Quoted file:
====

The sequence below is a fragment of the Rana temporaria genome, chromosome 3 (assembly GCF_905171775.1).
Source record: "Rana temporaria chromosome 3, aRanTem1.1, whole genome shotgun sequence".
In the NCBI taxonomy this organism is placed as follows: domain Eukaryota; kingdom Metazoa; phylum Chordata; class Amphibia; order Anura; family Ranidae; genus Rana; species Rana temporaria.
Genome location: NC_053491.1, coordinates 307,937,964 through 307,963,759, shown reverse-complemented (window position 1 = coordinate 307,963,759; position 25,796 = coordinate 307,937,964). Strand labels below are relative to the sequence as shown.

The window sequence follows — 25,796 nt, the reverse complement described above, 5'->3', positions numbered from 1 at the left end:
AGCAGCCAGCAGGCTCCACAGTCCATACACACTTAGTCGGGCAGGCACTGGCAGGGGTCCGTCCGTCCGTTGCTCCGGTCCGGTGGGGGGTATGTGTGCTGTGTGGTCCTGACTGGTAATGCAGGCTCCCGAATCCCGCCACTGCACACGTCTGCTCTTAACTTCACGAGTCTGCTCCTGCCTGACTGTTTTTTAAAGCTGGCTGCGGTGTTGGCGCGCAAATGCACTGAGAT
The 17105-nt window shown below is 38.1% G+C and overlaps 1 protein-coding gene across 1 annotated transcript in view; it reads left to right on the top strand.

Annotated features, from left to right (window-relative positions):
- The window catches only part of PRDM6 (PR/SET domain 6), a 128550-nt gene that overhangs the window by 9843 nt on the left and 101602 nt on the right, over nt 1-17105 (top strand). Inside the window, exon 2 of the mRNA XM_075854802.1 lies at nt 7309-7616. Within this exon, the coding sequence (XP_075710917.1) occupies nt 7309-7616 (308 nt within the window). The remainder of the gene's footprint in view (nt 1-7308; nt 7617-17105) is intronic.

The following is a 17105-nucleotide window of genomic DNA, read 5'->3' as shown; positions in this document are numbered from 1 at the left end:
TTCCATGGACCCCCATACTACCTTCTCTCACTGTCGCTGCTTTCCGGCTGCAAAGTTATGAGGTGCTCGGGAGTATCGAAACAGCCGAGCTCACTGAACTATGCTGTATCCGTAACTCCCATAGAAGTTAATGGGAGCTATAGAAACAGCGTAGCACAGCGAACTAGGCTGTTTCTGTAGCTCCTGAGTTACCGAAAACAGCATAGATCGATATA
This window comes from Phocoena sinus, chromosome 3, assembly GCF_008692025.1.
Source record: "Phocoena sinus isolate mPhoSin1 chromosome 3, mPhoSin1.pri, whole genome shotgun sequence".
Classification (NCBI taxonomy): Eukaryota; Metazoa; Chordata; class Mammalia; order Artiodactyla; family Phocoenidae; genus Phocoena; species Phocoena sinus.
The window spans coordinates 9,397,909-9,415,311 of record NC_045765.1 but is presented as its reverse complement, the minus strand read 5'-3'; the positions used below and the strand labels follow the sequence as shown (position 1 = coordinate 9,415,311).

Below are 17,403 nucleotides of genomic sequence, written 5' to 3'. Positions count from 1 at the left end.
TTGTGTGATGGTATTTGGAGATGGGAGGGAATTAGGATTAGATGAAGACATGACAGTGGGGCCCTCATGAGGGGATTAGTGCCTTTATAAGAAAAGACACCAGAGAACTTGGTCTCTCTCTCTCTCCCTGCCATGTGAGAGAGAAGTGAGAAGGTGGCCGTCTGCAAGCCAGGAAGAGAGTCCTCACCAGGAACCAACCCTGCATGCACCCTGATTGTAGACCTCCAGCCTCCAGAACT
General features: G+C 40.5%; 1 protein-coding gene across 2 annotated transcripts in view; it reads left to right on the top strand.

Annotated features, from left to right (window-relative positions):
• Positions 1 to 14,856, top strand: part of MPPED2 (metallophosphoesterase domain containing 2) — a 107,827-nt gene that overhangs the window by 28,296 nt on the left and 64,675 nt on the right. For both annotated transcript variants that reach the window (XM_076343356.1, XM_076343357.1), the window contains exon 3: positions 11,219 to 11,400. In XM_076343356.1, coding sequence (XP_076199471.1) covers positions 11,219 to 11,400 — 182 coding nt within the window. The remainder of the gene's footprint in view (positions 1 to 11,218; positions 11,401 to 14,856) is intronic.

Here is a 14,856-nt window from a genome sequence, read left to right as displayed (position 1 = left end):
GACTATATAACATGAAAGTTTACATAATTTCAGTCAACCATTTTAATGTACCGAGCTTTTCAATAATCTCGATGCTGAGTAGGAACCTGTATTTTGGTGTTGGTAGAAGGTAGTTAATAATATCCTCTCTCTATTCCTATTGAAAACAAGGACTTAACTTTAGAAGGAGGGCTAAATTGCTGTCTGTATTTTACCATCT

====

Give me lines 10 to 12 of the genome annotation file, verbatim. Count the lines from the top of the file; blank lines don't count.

The following is a 17105-nucleotide window of genomic DNA, read 5'->3' as shown; positions in this document are numbered from 1 at the left end:
TTCCATGGACCCCCATACTACCTTCTCTCACTGTCGCTGCTTTCCGGCTGCAAAGTTATGAGGTGCTCGGGAGTATCGAAACAGCCGAGCTCACTGAACTATGCTGTATCCGTAACTCCCATAGAAGTTAATGGGAGCTATAGAAACAGCGTAGCACAGCGAACTAGGCTGTTTCTGTAGCTCCTGAGTTACCGAAAACAGCATAGATCGATATA
This window comes from Phocoena sinus, chromosome 3, assembly GCF_008692025.1.